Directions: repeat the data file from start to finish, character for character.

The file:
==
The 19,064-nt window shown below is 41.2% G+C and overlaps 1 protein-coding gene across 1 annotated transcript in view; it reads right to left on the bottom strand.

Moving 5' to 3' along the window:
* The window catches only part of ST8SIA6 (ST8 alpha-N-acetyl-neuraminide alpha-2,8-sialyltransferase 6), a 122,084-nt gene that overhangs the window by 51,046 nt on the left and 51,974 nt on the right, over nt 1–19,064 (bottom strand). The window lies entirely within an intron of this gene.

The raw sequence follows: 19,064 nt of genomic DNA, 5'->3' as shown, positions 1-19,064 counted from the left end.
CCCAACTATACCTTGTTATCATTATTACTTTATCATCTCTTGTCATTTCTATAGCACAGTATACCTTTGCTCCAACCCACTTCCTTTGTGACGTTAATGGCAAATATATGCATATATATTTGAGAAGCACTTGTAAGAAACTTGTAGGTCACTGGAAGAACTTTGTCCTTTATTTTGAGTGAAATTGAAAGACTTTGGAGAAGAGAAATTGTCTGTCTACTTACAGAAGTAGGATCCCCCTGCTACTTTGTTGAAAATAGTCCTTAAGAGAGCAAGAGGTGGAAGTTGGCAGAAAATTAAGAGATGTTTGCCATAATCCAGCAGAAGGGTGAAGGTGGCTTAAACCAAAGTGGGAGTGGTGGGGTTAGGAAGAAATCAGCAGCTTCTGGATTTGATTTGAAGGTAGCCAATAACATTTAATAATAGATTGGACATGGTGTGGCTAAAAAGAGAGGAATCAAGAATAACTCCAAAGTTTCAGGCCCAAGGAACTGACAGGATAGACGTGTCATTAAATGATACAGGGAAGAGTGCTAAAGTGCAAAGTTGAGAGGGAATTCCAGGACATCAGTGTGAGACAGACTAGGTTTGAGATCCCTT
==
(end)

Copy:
The 19,064-nt window shown below is 41.2% G+C and overlaps 1 protein-coding gene across 1 annotated transcript in view; it reads right to left on the bottom strand.

Moving 5' to 3' along the window:
* The window catches only part of ST8SIA6 (ST8 alpha-N-acetyl-neuraminide alpha-2,8-sialyltransferase 6), a 122,084-nt gene that overhangs the window by 51,046 nt on the left and 51,974 nt on the right, over nt 1–19,064 (bottom strand). The window lies entirely within an intron of this gene.

The raw sequence follows: 19,064 nt of genomic DNA, 5'->3' as shown, positions 1-19,064 counted from the left end.
CCCAACTATACCTTGTTATCATTATTACTTTATCATCTCTTGTCATTTCTATAGCACAGTATACCTTTGCTCCAACCCACTTCCTTTGTGACGTTAATGGCAAATATATGCATATATATTTGAGAAGCACTTGTAAGAAACTTGTAGGTCACTGGAAGAACTTTGTCCTTTATTTTGAGTGAAATTGAAAGACTTTGGAGAAGAGAAATTGTCTGTCTACTTACAGAAGTAGGATCCCCCTGCTACTTTGTTGAAAATAGTCCTTAAGAGAGCAAGAGGTGGAAGTTGGCAGAAAATTAAGAGATGTTTGCCATAATCCAGCAGAAGGGTGAAGGTGGCTTAAACCAAAGTGGGAGTGGTGGGGTTAGGAAGAAATCAGCAGCTTCTGGATTTGATTTGAAGGTAGCCAATAACATTTAATAATAGATTGGACATGGTGTGGCTAAAAAGAGAGGAATCAAGAATAACTCCAAAGTTTCAGGCCCAAGGAACTGACAGGATAGACGTGTCATTAAATGATACAGGGAAGAGTGCTAAAGTGCAAAGTTGAGAGGGAATTCCAGGACATCAGTGTGAGACAGACTAGGTTTGAGATCCCTT